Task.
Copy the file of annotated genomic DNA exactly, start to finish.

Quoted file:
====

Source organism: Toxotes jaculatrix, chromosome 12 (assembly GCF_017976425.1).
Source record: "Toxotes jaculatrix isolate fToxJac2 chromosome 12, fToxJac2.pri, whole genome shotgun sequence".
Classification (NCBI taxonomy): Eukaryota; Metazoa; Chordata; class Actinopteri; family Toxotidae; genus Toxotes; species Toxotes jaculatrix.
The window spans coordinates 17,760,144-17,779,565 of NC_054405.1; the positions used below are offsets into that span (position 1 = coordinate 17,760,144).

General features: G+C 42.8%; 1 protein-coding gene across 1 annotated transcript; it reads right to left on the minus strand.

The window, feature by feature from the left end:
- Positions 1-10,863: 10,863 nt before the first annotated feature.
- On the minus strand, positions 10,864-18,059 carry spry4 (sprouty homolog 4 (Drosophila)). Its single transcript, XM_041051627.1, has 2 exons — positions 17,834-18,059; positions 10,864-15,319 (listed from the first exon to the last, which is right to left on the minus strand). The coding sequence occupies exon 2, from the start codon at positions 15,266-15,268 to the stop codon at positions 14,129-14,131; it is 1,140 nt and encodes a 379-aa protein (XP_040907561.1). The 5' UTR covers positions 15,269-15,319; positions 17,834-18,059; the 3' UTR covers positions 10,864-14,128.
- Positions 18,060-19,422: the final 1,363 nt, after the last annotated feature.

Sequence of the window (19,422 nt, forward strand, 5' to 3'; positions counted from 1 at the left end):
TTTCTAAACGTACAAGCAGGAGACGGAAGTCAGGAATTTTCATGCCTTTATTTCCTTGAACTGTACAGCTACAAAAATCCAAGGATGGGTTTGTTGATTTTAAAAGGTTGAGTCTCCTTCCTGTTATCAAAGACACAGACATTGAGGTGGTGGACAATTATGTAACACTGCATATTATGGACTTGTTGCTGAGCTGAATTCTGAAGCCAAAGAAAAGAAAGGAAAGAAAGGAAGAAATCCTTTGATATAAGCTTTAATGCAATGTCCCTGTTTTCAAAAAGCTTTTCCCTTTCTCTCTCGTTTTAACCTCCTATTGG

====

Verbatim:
Source organism: Toxotes jaculatrix, chromosome 12 (assembly GCF_017976425.1).
Source record: "Toxotes jaculatrix isolate fToxJac2 chromosome 12, fToxJac2.pri, whole genome shotgun sequence".
Classification (NCBI taxonomy): Eukaryota; Metazoa; Chordata; class Actinopteri; family Toxotidae; genus Toxotes; species Toxotes jaculatrix.
The window spans coordinates 17,760,144-17,779,565 of NC_054405.1; the positions used below are offsets into that span (position 1 = coordinate 17,760,144).

General features: G+C 42.8%; 1 protein-coding gene across 1 annotated transcript; it reads right to left on the minus strand.

The window, feature by feature from the left end:
- Positions 1-10,863: 10,863 nt before the first annotated feature.
- On the minus strand, positions 10,864-18,059 carry spry4 (sprouty homolog 4 (Drosophila)). Its single transcript, XM_041051627.1, has 2 exons — positions 17,834-18,059; positions 10,864-15,319 (listed from the first exon to the last, which is right to left on the minus strand). The coding sequence occupies exon 2, from the start codon at positions 15,266-15,268 to the stop codon at positions 14,129-14,131; it is 1,140 nt and encodes a 379-aa protein (XP_040907561.1). The 5' UTR covers positions 15,269-15,319; positions 17,834-18,059; the 3' UTR covers positions 10,864-14,128.
- Positions 18,060-19,422: the final 1,363 nt, after the last annotated feature.

Sequence of the window (19,422 nt, forward strand, 5' to 3'; positions counted from 1 at the left end):
TTTCTAAACGTACAAGCAGGAGACGGAAGTCAGGAATTTTCATGCCTTTATTTCCTTGAACTGTACAGCTACAAAAATCCAAGGATGGGTTTGTTGATTTTAAAAGGTTGAGTCTCCTTCCTGTTATCAAAGACACAGACATTGAGGTGGTGGACAATTATGTAACACTGCATATTATGGACTTGTTGCTGAGCTGAATTCTGAAGCCAAAGAAAAGAAAGGAAAGAAAGGAAGAAATCCTTTGATATAAGCTTTAATGCAATGTCCCTGTTTTCAAAAAGCTTTTCCCTTTCTCTCTCGTTTTAACCTCCTATTGG